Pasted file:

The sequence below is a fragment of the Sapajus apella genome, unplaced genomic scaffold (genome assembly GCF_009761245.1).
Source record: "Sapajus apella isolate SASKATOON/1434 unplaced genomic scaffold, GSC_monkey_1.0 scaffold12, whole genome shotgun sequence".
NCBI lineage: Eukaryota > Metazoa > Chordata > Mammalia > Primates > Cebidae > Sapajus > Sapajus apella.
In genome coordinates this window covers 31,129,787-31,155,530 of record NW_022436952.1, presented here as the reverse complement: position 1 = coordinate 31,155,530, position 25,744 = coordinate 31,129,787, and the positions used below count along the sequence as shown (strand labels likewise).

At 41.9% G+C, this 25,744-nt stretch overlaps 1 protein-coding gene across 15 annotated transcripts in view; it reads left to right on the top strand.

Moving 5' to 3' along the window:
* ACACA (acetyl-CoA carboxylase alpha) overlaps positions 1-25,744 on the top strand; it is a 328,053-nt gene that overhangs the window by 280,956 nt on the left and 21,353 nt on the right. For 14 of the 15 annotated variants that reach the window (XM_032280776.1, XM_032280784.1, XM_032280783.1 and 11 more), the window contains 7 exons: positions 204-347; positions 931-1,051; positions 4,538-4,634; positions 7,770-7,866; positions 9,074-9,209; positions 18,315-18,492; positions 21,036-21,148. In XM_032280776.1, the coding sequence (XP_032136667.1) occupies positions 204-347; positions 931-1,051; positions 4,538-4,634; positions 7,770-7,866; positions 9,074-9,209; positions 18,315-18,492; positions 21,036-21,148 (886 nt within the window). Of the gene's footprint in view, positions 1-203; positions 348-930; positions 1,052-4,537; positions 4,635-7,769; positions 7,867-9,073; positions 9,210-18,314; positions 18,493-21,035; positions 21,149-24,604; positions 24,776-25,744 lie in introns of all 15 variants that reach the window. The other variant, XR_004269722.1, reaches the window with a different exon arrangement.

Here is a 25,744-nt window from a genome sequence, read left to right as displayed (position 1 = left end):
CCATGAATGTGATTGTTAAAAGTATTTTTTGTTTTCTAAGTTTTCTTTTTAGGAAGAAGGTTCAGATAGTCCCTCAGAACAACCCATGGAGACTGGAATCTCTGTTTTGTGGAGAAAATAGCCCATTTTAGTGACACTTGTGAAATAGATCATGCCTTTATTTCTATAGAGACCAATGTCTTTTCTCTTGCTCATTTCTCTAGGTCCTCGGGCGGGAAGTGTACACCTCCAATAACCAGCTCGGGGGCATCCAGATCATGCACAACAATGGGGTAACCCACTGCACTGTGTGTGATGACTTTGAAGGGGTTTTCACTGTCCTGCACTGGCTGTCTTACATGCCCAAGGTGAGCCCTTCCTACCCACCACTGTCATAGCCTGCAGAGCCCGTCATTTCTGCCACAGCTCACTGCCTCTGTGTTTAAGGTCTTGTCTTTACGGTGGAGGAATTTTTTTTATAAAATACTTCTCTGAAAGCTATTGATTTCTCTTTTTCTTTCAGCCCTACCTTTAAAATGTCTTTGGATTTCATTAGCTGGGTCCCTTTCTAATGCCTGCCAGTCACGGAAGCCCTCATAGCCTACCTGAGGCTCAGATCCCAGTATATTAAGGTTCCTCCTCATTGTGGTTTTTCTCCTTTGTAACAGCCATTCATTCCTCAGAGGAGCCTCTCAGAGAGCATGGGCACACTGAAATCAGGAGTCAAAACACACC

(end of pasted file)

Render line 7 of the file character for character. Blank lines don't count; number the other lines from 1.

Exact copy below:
* ACACA (acetyl-CoA carboxylase alpha) overlaps positions 1-25,744 on the top strand; it is a 328,053-nt gene that overhangs the window by 280,956 nt on the left and 21,353 nt on the right. For 14 of the 15 annotated variants that reach the window (XM_032280776.1, XM_032280784.1, XM_032280783.1 and 11 more), the window contains 7 exons: positions 204-347; positions 931-1,051; positions 4,538-4,634; positions 7,770-7,866; positions 9,074-9,209; positions 18,315-18,492; positions 21,036-21,148. In XM_032280776.1, the coding sequence (XP_032136667.1) occupies positions 204-347; positions 931-1,051; positions 4,538-4,634; positions 7,770-7,866; positions 9,074-9,209; positions 18,315-18,492; positions 21,036-21,148 (886 nt within the window). Of the gene's footprint in view, positions 1-203; positions 348-930; positions 1,052-4,537; positions 4,635-7,769; positions 7,867-9,073; positions 9,210-18,314; positions 18,493-21,035; positions 21,149-24,604; positions 24,776-25,744 lie in introns of all 15 variants that reach the window. The other variant, XR_004269722.1, reaches the window with a different exon arrangement.